New York — Pastor Bob Roberts is a committed evangelical Christian, a barbeque-loving Texan, and head of a large conservative congregation just outside Dallas with an essential mission to plant new churches around the world.
So he’s the first to say that it’s sort of odd that his 30-year journey as an evangelical minister would lead him to stand shoulder-to-shoulder with some of the most prominent Muslim clerics in the world. He prays with them in their mosques, “breaks bread” with them, Texas-style, at his home, and has become one of the leading Christian ministers of any persuasion in what he calls the fight against Islamophobia.
“I never dreamed I’d ever do anything like that – I had no desire to,” says Pastor Roberts, head of the 3,000-member NorthWood Church in Keller. On Monday, he traveled to the White House with other religious leaders to be briefed on the situation of Christians in Iran and the recent nuclear deal. “You have to understand my background and how we view things like that… But right now the biggest challenge in fighting Islamophobia is my tribe – the Evangelicals.”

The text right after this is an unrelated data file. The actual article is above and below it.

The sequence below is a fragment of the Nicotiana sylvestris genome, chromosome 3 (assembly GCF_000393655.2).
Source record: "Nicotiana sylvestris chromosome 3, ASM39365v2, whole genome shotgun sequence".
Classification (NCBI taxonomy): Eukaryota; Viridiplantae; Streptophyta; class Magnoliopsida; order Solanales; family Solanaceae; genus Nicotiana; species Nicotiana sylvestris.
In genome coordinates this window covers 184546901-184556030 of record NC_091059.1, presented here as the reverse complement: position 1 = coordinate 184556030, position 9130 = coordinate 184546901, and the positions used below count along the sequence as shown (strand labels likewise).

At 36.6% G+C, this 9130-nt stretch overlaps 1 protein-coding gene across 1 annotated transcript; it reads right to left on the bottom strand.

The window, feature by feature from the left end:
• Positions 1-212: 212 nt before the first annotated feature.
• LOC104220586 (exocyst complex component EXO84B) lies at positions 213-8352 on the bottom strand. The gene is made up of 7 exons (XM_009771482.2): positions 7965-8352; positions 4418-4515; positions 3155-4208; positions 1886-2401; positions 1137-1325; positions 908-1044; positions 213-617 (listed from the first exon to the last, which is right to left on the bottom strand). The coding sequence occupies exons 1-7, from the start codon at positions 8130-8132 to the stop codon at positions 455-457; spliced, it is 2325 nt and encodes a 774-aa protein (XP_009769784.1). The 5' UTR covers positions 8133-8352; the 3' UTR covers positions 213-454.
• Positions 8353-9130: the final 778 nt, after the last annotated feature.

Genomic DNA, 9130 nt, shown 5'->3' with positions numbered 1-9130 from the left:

Indeed, most American Evangelicals, like many others in the country, view the religion of Islam with deep suspicion, if not fear. From the attacks of 9/11 to the bombings at the Boston Marathon and shooting in Chattanooga, Tenn., to the barbarous actions of the Islamic State, such violence has led many Americans to view the nation’s Muslim communities with wariness and even outright hostility. And no group is cooler toward Muslims than white evangelical Protestants, a Pew survey this year found.
But this doesn’t tell the whole story, many leaders say. Across the country, a number of influential evangelical congregations have been engaging their Muslim neighbors in new ways, and some local mosques, too, have been trying to help Evangelicals and others during their times of need.
This month, a coalition of three Muslim charities raised more than $100,000 in a “Respond with Love” crowdfunding campaign that sought to help at least eight black Evangelical congregations rebuild after a series of fires throughout the South destroyed their churches. Some of these were ruled acts of arson in the 10-day aftermath of the Charleston shootings, in which a young white supremacist shot and killed nine members of the historic Emanuel African Methodist Episcopal Church last month. Moving Beyond Suspicion